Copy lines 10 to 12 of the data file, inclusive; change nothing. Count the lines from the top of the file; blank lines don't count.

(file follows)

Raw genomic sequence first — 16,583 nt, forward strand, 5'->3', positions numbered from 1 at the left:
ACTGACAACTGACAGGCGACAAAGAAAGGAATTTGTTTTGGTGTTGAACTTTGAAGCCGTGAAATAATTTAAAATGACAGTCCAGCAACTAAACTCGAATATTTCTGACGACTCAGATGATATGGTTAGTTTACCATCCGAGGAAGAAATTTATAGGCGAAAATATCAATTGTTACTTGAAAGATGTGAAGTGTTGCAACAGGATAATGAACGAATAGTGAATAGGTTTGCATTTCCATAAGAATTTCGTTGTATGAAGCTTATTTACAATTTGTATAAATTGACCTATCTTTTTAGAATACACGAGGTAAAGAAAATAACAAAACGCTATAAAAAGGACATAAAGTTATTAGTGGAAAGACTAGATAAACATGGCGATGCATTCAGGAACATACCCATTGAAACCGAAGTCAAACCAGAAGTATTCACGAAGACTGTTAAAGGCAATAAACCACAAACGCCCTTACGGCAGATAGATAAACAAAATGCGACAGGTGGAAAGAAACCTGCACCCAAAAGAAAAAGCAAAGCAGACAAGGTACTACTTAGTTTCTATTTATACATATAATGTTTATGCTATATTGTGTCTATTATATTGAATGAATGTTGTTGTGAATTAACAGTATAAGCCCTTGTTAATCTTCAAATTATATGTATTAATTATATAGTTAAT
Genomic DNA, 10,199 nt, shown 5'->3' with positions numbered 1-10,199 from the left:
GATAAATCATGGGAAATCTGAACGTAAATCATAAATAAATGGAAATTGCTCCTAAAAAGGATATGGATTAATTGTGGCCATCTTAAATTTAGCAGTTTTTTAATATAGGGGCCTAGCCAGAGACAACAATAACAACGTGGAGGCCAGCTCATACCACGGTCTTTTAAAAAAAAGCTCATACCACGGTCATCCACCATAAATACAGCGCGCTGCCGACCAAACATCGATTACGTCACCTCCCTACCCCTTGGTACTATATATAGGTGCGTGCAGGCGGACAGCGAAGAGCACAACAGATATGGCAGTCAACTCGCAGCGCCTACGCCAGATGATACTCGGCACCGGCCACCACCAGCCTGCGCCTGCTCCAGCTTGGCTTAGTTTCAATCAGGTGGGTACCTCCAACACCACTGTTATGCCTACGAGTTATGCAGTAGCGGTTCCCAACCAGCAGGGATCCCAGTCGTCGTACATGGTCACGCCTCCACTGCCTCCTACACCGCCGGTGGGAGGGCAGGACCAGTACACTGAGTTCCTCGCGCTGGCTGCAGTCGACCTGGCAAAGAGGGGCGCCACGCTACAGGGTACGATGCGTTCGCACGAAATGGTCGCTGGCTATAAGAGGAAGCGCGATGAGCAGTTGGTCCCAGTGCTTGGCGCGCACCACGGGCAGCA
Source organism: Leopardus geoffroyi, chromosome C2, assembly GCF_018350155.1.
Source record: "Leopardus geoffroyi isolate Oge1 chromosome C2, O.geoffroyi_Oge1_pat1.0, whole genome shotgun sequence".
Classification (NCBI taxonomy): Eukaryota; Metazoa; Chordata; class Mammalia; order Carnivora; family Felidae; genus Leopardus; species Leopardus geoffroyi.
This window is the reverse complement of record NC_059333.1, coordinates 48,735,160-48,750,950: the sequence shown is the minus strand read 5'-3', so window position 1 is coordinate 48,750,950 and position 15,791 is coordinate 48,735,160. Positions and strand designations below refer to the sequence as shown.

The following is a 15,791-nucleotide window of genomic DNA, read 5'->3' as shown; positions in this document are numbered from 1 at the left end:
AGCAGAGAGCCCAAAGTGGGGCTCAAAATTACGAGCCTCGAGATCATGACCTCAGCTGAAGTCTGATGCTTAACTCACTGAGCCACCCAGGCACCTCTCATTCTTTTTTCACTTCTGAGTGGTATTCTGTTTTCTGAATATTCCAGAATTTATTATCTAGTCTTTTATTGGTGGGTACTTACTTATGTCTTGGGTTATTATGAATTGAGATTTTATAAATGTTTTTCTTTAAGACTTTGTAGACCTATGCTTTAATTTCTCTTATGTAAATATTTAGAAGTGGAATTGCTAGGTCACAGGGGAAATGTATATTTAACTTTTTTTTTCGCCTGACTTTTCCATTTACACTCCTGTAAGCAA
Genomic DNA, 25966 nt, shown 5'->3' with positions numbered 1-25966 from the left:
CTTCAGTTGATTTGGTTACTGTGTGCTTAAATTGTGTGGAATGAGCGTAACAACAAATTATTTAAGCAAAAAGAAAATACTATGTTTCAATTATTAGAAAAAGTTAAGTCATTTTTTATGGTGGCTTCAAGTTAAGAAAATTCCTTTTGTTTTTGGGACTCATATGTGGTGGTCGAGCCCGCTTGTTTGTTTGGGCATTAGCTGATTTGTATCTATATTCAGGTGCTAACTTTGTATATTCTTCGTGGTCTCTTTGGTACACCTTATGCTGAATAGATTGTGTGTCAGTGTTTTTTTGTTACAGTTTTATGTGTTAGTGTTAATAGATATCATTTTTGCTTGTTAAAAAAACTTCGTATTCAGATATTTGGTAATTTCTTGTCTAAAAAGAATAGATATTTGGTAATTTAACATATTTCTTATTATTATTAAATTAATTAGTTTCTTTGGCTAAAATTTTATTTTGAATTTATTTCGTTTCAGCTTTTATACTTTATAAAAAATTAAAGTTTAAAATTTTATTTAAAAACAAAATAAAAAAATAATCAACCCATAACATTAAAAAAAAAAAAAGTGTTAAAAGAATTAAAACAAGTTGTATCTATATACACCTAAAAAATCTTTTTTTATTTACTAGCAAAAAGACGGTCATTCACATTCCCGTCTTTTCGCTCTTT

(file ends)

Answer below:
AGCAGAGAGCCCAAAGTGGGGCTCAAAATTACGAGCCTCGAGATCATGACCTCAGCTGAAGTCTGATGCTTAACTCACTGAGCCACCCAGGCACCTCTCATTCTTTTTTCACTTCTGAGTGGTATTCTGTTTTCTGAATATTCCAGAATTTATTATCTAGTCTTTTATTGGTGGGTACTTACTTATGTCTTGGGTTATTATGAATTGAGATTTTATAAATGTTTTTCTTTAAGACTTTGTAGACCTATGCTTTAATTTCTCTTATGTAAATATTTAGAAGTGGAATTGCTAGGTCACAGGGGAAATGTATATTTAACTTTTTTTTTCGCCTGACTTTTCCATTTACACTCCTGTAAGCAA
Genomic DNA, 25966 nt, shown 5'->3' with positions numbered 1-25966 from the left:
CTTCAGTTGATTTGGTTACTGTGTGCTTAAATTGTGTGGAATGAGCGTAACAACAAATTATTTAAGCAAAAAGAAAATACTATGTTTCAATTATTAGAAAAAGTTAAGTCATTTTTTATGGTGGCTTCAAGTTAAGAAAATTCCTTTTGTTTTTGGGACTCATATGTGGTGGTCGAGCCCGCTTGTTTGTTTGGGCATTAGCTGATTTGTATCTATATTCAGGTGCTAACTTTGTATATTCTTCGTGGTCTCTTTGGTACACCTTATGCTGAATAGATTGTGTGTCAGTGTTTTTTTGTTACAGTTTTATGTGTTAGTGTTAATAGATATCATTTTTGCTTGTTAAAAAAACTTCGTATTCAGATATTTGGTAATTTCTTGTCTAAAAAGAATAGATATTTGGTAATTTAACATATTTCTTATTATTATTAAATTAATTAGTTTCTTTGGCTAAAATTTTATTTTGAATTTATTTCGTTTCAGCTTTTATACTTTATAAAAAATTAAAGTTTAAAATTTTATTTAAAAACAAAATAAAAAAATAATCAACCCATAACATTAAAAAAAAAAAAAGTGTTAAAAGAATTAAAACAAGTTGTATCTATATACACCTAAAAAATCTTTTTTTATTTACTAGCAAAAAGACGGTCATTCACATTCCCGTCTTTTCGCTCTTT